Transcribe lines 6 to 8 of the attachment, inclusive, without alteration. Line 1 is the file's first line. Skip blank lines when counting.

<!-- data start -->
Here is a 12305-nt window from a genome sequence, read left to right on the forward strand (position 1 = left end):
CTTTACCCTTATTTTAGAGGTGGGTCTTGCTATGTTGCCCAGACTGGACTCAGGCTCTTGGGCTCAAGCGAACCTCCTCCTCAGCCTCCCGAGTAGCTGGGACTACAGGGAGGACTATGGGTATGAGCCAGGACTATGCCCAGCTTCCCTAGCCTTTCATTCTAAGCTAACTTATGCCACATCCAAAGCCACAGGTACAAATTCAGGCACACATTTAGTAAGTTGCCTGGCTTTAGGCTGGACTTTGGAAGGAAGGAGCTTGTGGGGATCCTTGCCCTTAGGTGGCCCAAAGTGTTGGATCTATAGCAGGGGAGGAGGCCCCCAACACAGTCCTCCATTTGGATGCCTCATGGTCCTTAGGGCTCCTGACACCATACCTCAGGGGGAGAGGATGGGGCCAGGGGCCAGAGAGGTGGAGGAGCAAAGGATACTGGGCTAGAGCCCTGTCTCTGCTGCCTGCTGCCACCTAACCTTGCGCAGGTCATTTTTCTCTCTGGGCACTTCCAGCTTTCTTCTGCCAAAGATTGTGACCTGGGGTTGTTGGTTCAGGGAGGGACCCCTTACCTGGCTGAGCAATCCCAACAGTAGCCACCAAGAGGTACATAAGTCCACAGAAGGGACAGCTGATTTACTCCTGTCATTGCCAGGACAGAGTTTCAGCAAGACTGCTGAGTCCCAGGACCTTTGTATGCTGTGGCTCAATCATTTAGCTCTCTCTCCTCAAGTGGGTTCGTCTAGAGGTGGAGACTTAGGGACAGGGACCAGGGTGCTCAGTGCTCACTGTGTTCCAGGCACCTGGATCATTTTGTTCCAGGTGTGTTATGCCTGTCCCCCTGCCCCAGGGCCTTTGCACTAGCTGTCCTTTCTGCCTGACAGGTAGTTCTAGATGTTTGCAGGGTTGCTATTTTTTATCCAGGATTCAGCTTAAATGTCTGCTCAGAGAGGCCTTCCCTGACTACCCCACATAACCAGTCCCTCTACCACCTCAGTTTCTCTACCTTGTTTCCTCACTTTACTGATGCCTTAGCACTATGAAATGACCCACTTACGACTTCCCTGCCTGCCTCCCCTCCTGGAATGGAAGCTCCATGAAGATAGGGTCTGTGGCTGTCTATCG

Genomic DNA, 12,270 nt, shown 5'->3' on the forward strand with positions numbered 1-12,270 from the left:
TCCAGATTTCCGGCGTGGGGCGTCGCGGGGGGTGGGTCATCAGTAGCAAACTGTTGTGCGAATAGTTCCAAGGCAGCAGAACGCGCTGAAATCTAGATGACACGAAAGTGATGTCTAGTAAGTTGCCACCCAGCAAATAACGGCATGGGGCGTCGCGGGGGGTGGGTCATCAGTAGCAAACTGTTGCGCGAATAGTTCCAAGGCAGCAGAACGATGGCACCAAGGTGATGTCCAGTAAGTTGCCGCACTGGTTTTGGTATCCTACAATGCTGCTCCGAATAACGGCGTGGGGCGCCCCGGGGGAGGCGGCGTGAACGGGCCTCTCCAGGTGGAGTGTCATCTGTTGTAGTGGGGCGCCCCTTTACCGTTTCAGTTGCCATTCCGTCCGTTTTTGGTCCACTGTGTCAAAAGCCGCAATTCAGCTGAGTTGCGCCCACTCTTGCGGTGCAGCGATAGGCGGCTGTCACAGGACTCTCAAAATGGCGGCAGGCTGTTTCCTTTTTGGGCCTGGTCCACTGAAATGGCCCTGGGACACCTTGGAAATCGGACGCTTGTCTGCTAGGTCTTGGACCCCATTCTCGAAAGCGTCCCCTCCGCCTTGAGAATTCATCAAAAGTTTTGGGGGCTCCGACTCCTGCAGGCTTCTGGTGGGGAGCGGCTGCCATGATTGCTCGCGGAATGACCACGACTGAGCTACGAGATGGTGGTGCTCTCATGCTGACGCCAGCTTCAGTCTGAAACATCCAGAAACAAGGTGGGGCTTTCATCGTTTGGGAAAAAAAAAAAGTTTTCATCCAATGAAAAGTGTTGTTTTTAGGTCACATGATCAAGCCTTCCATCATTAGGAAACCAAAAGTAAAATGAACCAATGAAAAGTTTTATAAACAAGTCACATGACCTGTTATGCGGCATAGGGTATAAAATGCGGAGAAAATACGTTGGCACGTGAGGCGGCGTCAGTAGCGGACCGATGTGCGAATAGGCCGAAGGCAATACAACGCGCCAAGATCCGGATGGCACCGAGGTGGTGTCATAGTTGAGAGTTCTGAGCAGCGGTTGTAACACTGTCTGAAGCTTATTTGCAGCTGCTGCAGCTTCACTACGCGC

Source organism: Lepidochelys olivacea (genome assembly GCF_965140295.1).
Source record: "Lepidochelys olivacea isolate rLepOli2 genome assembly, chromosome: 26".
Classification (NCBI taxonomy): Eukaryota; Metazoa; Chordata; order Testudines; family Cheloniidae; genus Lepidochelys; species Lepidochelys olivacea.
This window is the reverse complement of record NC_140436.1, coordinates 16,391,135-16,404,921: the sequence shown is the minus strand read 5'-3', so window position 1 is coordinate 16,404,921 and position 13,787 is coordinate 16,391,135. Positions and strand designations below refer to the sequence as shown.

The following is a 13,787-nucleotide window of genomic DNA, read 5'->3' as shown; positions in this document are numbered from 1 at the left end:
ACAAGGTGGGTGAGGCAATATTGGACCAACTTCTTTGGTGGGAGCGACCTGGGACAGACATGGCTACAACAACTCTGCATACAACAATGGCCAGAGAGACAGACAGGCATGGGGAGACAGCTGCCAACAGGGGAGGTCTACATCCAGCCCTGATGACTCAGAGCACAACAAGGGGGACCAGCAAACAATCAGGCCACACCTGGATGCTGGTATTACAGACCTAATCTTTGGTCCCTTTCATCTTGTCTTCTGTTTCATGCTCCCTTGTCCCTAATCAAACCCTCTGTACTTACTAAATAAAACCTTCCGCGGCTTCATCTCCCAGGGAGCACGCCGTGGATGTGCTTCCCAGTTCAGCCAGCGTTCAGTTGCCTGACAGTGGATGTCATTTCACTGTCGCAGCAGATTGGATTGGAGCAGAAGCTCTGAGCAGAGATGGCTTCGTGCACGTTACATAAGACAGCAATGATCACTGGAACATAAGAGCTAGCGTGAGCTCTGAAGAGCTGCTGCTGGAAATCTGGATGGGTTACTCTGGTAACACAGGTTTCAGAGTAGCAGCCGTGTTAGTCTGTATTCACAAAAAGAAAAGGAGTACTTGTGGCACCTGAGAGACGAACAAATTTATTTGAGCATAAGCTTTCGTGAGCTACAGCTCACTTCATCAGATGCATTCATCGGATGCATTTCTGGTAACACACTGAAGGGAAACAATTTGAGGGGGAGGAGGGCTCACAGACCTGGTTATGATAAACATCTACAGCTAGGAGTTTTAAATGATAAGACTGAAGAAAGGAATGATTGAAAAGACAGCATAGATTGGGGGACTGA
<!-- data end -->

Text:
Source record: "Lepidochelys olivacea isolate rLepOli2 genome assembly, chromosome: 26".
Classification (NCBI taxonomy): Eukaryota; Metazoa; Chordata; order Testudines; family Cheloniidae; genus Lepidochelys; species Lepidochelys olivacea.
This window is the reverse complement of record NC_140436.1, coordinates 16,391,135-16,404,921: the sequence shown is the minus strand read 5'-3', so window position 1 is coordinate 16,404,921 and position 13,787 is coordinate 16,391,135. Positions and strand designations below refer to the sequence as shown.